Publications in Scientific Journals:

B. Knoflach, K. Ramskogler, M. Talluto, F. Hofmeister, F. Haas, T. Heckmann, M. Pfeiffer, L. Piermattei, C. Ressl, M. Wimmer, C. Geitner, B. Erschbamer, J. Stötter:
"Modelling of Vegetation Dynamics from Satellite Time Series to Determine Proglacial Primary Succession in the Course of Global Warming-A Case Study in the Upper Martell Valley (Eastern Italian Alps)";
Remote Sensing MDPI, 13 (2021), 21.

English abstract:
Satellite-based long-term observations of vegetation cover development in combination with recent in-situ observations provide a basis to better understand the spatio-temporal changes of vegetation patterns, their sensitivity to climate drivers and thus climatic impact on proglacial landscape development. In this study we combined field investigations in the glacier forelands of Fürkele-, Zufall- and Langenferner (Ortles-Cevedale group/Eastern Italian Alps) with four different Vegetation Indices (VI) from Landsat scenes in order to test the suitability for modelling an area-wide vegetation cover map by using a Bayesian beta regression model (RStan). Since the model with the Normalized Difference Vegetation Index (NDVI) as predictor showed the best results, it was used to calculate a vegetation cover time series (1986-2019). The alteration of the proglacial areas since the end of the Little Ice Age (LIA) was analyzed from digital elevation models based on Airborne Laser Scanning (ALS) data and areal images, orthophotos, historical maps and field mapping campaigns. Our results show that a massive glacier retreat with an area loss of 8.1 km2 (56.9%; LIA-2019) resulted in a constant enlargement of the glacier forelands, which has a statistically significant impact on the degree of vegetation cover. The area covered by vegetation increased from 0.25 km2 (5.6%) in 1986 to 0.90 km2 (11.2%) in 2019 with a significant acceleration of the mean annual changing rate. As patterns of both densification processes and plant colonization at higher elevations can be reflected by the model results, we consider in-situ observations combined with NDVI time series to be powerful tools for monitoring vegetation cover changes in alpine proglacial areas.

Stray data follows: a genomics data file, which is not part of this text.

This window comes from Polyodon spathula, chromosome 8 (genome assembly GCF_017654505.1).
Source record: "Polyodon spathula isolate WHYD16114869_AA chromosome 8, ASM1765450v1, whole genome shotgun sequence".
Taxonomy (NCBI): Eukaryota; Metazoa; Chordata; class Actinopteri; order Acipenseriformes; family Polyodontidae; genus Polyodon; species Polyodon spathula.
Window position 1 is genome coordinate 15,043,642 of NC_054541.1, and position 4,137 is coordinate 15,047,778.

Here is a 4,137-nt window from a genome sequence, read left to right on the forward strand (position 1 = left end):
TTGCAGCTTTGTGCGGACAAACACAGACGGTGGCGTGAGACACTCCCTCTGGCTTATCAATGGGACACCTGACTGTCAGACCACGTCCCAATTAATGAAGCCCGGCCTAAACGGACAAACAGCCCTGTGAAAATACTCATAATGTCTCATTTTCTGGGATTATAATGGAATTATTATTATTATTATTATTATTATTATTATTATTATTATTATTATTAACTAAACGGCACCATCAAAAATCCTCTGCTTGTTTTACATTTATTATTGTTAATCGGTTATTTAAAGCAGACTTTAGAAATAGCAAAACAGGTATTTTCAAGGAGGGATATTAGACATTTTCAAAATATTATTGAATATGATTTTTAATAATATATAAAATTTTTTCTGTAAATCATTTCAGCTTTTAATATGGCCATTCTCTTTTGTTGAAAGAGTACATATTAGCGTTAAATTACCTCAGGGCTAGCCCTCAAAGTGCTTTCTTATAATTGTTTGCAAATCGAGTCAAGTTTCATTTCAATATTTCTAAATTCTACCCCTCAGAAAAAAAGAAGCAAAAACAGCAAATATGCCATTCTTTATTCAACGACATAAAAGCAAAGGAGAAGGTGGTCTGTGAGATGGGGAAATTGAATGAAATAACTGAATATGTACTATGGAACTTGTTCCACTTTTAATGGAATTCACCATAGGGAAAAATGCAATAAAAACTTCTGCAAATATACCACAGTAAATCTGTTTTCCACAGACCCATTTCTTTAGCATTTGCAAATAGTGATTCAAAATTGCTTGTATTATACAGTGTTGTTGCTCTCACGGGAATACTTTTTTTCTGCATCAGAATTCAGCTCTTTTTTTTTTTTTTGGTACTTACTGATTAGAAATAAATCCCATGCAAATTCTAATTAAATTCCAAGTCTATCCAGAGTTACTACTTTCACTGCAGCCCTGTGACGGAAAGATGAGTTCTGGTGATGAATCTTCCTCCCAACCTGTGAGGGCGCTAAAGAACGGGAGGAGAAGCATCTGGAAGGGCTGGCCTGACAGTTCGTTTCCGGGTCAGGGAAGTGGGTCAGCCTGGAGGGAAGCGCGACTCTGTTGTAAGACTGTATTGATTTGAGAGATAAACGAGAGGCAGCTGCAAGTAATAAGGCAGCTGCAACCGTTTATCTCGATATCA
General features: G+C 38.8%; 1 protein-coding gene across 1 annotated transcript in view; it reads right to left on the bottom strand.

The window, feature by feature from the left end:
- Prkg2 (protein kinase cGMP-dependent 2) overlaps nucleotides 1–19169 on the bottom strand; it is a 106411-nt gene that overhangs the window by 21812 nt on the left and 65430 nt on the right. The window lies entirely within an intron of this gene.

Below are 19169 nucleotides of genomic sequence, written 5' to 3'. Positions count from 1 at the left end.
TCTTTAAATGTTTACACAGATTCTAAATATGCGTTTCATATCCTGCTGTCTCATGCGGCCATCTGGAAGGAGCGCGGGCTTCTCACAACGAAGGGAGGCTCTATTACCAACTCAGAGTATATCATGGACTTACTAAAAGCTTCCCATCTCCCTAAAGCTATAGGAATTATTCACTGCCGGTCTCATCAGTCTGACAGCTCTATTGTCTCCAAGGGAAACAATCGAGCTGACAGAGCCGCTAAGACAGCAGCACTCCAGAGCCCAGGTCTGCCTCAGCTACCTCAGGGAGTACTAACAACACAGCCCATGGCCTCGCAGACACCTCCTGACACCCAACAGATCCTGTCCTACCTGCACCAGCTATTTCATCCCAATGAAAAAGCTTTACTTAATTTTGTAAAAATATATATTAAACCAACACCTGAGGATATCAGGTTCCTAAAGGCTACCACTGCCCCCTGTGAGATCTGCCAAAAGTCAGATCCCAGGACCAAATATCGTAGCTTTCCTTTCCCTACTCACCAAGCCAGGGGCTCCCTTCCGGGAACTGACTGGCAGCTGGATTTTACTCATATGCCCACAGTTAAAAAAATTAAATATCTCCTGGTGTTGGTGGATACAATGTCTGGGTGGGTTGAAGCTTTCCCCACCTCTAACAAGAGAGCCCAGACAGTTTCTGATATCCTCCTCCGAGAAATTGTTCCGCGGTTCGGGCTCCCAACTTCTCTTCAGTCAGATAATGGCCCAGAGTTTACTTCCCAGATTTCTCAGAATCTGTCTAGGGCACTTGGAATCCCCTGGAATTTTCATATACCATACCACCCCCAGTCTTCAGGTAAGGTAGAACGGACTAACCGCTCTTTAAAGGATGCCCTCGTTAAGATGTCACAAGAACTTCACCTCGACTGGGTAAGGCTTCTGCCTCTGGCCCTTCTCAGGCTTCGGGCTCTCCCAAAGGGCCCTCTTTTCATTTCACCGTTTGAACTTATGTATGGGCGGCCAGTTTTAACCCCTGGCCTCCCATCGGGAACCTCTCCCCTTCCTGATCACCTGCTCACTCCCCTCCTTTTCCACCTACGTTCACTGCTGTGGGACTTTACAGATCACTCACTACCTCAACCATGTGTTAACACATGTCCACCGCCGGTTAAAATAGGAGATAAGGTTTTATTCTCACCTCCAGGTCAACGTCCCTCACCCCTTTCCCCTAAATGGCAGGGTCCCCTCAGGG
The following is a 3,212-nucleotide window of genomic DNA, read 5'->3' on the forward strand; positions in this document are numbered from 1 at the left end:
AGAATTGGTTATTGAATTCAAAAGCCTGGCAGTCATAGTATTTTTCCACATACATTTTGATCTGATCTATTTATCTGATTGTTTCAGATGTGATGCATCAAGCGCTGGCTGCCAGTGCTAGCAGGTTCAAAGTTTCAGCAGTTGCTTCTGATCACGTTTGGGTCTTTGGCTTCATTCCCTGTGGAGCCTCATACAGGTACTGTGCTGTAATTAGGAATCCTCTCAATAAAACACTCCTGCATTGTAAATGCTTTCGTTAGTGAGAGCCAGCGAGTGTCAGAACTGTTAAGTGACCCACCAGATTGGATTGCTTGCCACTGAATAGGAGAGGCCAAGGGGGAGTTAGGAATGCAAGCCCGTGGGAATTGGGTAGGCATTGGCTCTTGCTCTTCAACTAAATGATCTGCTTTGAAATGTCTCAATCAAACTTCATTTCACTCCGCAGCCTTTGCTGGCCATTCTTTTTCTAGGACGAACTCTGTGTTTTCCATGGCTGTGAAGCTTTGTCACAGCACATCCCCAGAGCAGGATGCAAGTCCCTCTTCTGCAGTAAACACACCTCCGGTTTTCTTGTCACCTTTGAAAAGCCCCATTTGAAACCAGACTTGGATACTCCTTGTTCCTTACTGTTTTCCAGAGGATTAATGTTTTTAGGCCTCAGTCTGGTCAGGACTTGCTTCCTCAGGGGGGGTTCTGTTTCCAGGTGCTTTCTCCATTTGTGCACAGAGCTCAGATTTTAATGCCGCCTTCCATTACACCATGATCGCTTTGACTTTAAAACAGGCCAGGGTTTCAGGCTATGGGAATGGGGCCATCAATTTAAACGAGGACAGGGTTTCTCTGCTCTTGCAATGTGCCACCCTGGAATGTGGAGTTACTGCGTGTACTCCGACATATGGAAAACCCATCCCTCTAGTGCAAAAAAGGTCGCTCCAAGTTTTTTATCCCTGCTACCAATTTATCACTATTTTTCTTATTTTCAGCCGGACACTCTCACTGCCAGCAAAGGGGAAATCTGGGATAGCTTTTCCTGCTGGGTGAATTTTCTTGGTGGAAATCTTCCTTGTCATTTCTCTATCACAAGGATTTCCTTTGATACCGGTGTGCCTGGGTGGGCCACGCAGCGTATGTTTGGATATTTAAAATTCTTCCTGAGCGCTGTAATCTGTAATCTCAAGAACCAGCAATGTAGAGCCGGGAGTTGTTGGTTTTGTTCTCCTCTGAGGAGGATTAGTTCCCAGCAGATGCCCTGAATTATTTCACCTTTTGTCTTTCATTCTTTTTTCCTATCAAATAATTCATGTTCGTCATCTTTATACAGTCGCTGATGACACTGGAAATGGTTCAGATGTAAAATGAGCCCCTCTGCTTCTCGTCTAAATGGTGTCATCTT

vegetation cover 1; NDVI 2; glacier foreland 3; Bayesian beta regression model 4; European Alps 5

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